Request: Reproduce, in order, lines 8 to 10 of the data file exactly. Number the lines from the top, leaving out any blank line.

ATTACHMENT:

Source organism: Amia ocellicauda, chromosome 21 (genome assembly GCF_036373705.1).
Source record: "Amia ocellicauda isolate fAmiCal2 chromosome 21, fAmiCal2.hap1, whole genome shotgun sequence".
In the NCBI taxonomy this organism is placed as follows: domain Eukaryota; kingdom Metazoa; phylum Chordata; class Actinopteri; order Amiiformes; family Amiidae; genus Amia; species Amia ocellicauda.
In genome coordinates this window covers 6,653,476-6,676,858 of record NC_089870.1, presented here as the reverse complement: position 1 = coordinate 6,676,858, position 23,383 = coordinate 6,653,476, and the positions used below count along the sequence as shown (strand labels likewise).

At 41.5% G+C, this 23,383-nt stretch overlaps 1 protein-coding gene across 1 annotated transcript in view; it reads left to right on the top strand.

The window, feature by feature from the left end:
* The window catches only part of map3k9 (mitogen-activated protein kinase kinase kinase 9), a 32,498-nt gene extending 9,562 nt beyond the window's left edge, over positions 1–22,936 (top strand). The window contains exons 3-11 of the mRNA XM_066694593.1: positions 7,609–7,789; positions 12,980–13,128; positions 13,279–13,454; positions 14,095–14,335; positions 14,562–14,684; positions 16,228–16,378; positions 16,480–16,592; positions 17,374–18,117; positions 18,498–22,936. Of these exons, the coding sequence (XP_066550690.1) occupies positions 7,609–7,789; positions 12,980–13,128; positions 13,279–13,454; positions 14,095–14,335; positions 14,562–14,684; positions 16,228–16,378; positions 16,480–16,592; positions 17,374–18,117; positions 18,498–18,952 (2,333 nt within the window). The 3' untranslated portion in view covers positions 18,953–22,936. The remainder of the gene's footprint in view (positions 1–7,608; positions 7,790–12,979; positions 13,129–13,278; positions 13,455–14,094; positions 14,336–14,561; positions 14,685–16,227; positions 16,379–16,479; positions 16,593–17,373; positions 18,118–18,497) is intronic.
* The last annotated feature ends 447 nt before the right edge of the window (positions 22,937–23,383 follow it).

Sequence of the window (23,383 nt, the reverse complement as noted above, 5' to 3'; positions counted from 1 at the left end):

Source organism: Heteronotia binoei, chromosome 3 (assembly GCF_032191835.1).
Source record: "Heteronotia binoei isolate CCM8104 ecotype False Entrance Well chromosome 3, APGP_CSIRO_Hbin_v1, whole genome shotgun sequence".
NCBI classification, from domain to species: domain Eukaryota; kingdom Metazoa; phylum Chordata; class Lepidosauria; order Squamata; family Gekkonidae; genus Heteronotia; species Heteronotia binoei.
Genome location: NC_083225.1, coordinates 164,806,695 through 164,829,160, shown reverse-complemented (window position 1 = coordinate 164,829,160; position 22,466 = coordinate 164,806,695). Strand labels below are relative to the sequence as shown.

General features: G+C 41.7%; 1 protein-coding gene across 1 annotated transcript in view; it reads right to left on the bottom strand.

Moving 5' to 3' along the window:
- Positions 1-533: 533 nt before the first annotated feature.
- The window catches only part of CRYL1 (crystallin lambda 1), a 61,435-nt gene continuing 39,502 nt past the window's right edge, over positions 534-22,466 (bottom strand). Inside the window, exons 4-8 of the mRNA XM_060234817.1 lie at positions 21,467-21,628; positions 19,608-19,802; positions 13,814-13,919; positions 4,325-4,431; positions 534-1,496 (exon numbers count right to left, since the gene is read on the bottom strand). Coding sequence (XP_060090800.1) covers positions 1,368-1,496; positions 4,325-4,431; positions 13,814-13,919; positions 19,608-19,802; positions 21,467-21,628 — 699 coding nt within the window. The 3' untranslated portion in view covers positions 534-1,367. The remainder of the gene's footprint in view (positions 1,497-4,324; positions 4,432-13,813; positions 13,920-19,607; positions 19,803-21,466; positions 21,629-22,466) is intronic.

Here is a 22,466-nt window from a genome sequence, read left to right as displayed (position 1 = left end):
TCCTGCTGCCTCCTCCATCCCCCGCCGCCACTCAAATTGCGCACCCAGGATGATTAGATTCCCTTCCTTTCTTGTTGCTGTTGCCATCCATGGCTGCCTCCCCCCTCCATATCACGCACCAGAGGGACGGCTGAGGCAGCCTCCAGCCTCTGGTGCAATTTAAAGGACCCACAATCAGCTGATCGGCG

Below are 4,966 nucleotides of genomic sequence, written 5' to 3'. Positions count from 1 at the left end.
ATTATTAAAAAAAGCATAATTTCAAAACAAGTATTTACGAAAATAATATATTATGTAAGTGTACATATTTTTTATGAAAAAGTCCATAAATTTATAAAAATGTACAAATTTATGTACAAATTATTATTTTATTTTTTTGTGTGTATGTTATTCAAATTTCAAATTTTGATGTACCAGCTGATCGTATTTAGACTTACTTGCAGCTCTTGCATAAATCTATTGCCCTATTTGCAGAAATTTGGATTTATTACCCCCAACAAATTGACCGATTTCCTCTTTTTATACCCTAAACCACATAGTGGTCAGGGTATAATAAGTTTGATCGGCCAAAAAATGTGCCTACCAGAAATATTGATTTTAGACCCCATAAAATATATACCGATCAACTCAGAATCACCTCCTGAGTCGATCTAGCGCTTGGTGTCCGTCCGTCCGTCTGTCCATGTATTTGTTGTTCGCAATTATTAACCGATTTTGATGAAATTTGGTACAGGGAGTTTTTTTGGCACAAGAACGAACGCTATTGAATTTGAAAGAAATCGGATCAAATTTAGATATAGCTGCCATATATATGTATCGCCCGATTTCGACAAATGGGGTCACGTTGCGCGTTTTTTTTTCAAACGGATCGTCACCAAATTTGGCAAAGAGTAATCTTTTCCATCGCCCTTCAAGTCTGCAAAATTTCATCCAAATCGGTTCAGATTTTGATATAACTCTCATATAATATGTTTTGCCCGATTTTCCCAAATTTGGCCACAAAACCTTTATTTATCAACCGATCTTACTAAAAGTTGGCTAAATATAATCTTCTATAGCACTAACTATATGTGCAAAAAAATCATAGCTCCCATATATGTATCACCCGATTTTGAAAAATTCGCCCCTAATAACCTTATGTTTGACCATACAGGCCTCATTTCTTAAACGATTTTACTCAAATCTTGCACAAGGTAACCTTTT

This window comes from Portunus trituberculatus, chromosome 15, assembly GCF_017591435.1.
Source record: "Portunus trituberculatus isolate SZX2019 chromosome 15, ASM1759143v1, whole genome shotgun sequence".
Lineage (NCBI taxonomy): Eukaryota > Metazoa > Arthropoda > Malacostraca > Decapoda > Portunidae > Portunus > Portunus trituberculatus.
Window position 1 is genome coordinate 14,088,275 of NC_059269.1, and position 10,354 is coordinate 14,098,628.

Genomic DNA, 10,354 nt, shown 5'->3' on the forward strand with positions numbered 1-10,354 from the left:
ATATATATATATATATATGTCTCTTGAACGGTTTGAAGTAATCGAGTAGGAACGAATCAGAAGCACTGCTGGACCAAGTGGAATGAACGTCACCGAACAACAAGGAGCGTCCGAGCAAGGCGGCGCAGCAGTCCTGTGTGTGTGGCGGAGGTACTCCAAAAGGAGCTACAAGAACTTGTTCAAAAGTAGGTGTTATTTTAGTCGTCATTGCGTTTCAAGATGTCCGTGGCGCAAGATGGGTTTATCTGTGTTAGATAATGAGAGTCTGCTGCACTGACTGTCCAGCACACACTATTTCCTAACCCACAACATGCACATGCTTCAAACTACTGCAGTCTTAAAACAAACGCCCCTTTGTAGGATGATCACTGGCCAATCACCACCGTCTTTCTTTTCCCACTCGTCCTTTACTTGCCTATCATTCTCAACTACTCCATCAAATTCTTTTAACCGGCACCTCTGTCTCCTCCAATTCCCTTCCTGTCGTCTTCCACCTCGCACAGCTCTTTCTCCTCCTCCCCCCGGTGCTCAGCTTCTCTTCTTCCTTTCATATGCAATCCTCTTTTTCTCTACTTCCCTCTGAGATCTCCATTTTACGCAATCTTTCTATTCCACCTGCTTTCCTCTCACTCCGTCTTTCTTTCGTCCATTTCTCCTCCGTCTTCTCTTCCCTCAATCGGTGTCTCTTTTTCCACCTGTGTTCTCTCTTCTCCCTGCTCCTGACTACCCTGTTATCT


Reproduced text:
* The last annotated feature ends 447 nt before the right edge of the window (positions 22,937–23,383 follow it).

Sequence of the window (23,383 nt, the reverse complement as noted above, 5' to 3'; positions counted from 1 at the left end):

Source organism: Heteronotia binoei, chromosome 3 (assembly GCF_032191835.1).